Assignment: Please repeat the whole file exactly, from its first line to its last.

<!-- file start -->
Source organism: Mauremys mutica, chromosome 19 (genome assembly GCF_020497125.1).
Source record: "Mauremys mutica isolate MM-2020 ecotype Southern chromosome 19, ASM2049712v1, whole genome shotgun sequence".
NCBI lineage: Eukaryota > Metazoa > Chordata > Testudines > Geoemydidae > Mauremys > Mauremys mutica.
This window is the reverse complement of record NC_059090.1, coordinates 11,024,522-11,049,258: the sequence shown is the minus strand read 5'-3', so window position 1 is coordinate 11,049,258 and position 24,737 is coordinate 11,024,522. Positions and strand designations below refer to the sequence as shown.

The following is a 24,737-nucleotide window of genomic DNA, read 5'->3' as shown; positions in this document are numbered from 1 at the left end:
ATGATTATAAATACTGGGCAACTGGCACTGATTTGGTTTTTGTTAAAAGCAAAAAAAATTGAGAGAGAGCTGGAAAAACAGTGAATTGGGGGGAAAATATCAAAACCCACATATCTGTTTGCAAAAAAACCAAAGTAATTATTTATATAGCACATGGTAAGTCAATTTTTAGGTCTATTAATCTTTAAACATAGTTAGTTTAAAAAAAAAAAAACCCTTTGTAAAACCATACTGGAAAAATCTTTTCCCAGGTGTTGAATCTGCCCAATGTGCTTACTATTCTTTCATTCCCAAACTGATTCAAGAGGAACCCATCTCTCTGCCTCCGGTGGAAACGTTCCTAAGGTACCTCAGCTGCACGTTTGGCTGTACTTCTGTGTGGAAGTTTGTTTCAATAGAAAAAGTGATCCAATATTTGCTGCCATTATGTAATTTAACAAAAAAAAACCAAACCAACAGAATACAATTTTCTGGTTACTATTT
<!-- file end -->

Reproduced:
Source organism: Mauremys mutica, chromosome 19 (genome assembly GCF_020497125.1).
Source record: "Mauremys mutica isolate MM-2020 ecotype Southern chromosome 19, ASM2049712v1, whole genome shotgun sequence".
NCBI lineage: Eukaryota > Metazoa > Chordata > Testudines > Geoemydidae > Mauremys > Mauremys mutica.
This window is the reverse complement of record NC_059090.1, coordinates 11,024,522-11,049,258: the sequence shown is the minus strand read 5'-3', so window position 1 is coordinate 11,049,258 and position 24,737 is coordinate 11,024,522. Positions and strand designations below refer to the sequence as shown.

The following is a 24,737-nucleotide window of genomic DNA, read 5'->3' as shown; positions in this document are numbered from 1 at the left end:
ATGATTATAAATACTGGGCAACTGGCACTGATTTGGTTTTTGTTAAAAGCAAAAAAAATTGAGAGAGAGCTGGAAAAACAGTGAATTGGGGGGAAAATATCAAAACCCACATATCTGTTTGCAAAAAAACCAAAGTAATTATTTATATAGCACATGGTAAGTCAATTTTTAGGTCTATTAATCTTTAAACATAGTTAGTTTAAAAAAAAAAAAACCCTTTGTAAAACCATACTGGAAAAATCTTTTCCCAGGTGTTGAATCTGCCCAATGTGCTTACTATTCTTTCATTCCCAAACTGATTCAAGAGGAACCCATCTCTCTGCCTCCGGTGGAAACGTTCCTAAGGTACCTCAGCTGCACGTTTGGCTGTACTTCTGTGTGGAAGTTTGTTTCAATAGAAAAAGTGATCCAATATTTGCTGCCATTATGTAATTTAACAAAAAAAAACCAAACCAACAGAATACAATTTTCTGGTTACTATTT